Our era is defined, not just by our national narratives of heroism, but by the deconstruction of the great narratives; the exponential rise of parallel meanings and alternative realities that, in fact, is one of factors driving the increasing importance of curatorial engagement. The fragmentation and expansion also take place horizontally; the feverish desire of the postmodern era to reach ever higher towards new levels of “meta” happens in parallel with the increasing abstraction in technology and society highlighted by Jussi Koitela.
This trend is reflected in the Checkpoint Helsinki model. I see it as a structure created for the purpose of choosing the people, who choose the curators, who choose the artists, who work in Helsinki, commissioned by the organisation. This is not intended as a criticism of that model, quite the opposite in fact, though it is also reasonable to point out that, when you launch a new venture, it will take time to generate tangible results and that those who provide external funding to the arts may struggle to fully understand what is being achieved.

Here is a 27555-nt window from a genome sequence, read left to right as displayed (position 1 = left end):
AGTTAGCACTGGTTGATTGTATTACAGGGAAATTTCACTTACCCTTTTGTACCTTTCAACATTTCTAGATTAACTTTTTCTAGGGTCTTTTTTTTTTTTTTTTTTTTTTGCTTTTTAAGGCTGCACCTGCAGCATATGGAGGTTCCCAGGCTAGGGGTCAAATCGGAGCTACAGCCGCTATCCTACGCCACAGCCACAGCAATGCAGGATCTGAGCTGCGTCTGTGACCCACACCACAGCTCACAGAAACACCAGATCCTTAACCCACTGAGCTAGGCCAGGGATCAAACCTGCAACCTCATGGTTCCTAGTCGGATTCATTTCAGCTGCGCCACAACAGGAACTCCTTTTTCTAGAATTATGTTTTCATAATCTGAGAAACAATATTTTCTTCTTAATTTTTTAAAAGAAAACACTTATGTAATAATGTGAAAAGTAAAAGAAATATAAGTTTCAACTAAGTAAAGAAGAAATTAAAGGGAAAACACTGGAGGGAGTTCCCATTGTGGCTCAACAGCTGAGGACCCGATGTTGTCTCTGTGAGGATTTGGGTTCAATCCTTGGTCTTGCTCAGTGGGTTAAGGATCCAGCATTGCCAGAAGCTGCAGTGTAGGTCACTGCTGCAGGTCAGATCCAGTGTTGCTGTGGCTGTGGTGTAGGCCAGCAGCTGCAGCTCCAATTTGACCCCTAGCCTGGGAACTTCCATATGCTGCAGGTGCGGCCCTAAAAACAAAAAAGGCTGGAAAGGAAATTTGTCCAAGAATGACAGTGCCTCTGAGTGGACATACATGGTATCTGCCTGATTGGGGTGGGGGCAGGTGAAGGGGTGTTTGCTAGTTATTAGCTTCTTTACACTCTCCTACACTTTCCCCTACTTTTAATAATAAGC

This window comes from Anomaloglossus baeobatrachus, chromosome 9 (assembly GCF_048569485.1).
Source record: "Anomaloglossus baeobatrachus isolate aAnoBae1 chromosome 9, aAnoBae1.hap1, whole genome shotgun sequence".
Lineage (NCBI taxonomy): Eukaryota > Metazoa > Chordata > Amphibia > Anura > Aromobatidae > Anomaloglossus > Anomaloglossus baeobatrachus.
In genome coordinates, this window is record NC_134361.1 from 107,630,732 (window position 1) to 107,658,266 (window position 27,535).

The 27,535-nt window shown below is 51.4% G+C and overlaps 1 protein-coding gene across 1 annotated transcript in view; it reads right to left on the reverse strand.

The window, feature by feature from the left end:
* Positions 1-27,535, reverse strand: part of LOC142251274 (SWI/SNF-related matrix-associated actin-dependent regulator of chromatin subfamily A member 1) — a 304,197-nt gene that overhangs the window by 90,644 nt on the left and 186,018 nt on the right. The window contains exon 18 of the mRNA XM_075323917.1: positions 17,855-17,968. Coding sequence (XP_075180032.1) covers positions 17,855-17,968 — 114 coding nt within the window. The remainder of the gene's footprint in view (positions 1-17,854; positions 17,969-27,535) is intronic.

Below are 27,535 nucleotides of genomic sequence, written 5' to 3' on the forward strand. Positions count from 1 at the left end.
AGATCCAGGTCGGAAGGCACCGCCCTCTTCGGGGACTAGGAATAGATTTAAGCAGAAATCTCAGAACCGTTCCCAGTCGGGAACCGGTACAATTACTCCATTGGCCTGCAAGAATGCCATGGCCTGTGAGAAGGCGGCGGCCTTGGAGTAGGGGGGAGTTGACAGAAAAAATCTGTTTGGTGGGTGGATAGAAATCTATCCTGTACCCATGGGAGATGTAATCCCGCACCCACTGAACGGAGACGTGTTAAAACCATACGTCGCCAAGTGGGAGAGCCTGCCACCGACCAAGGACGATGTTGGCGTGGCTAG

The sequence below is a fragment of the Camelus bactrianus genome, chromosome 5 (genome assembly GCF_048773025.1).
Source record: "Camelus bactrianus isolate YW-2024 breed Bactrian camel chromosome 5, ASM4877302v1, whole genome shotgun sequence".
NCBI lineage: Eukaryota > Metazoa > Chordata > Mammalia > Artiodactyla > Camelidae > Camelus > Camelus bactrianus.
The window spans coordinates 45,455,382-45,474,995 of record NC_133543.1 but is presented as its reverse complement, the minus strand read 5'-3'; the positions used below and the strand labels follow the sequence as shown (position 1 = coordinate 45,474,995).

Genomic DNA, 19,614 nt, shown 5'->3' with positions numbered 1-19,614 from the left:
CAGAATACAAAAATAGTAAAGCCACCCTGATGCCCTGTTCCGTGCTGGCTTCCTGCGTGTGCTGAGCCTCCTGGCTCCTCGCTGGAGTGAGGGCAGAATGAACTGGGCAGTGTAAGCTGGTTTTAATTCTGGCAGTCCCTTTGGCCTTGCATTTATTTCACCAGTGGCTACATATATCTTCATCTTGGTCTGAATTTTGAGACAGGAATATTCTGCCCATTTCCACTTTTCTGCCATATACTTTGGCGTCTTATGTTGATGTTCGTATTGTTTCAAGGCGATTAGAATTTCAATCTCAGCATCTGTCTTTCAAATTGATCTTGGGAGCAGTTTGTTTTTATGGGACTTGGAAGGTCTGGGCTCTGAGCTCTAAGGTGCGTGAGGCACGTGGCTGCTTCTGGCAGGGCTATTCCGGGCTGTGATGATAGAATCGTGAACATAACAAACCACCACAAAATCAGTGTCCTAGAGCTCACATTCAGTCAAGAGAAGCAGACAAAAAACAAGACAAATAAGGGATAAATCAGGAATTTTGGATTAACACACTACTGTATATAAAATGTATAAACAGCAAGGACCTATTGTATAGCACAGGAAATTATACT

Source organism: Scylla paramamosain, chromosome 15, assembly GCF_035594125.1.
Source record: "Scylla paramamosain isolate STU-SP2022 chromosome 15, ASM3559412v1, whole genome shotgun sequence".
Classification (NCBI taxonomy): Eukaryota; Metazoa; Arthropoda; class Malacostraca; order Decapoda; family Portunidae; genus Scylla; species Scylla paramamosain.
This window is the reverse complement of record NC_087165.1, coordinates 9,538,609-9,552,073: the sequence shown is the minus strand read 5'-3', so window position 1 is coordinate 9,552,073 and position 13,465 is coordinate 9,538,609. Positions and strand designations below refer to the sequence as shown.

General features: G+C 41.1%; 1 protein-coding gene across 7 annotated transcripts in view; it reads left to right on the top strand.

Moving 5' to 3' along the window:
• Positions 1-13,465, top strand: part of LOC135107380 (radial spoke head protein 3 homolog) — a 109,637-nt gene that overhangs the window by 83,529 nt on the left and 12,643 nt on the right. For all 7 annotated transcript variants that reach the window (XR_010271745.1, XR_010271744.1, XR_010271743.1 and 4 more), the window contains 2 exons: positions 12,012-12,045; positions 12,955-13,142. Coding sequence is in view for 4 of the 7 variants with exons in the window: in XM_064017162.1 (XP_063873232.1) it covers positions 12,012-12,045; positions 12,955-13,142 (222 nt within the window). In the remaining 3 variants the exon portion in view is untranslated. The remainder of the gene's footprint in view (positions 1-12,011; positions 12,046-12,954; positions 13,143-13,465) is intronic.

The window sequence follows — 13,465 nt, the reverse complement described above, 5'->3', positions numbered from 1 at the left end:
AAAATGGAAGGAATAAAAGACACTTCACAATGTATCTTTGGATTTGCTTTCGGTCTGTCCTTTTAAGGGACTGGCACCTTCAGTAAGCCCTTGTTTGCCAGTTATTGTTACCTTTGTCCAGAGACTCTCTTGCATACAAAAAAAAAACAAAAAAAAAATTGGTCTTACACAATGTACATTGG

Indeed, one of the key roles of arts organisations is to act as a facilitator in the interface between the artist and the funder (including state and local authority funding sources) – to engage both parties in debate in their own language and, as the middleman, to ensure that artists have the means to continue to work independently. It is certainly true that people are actively engaged in creating and shaping the structures around them. However, arts organisations have a useful role in defining the playing field and acting as a platform for interaction. At the Finnish Cultural Institute for the Benelux, in our role as an independent public benefit purpose entity, we strive to promote artistic and cultural exchange between Finland and the Benelux countries. Our residencies are designed to provide assistance and support to artists, without any expectation of conventionally-defined success.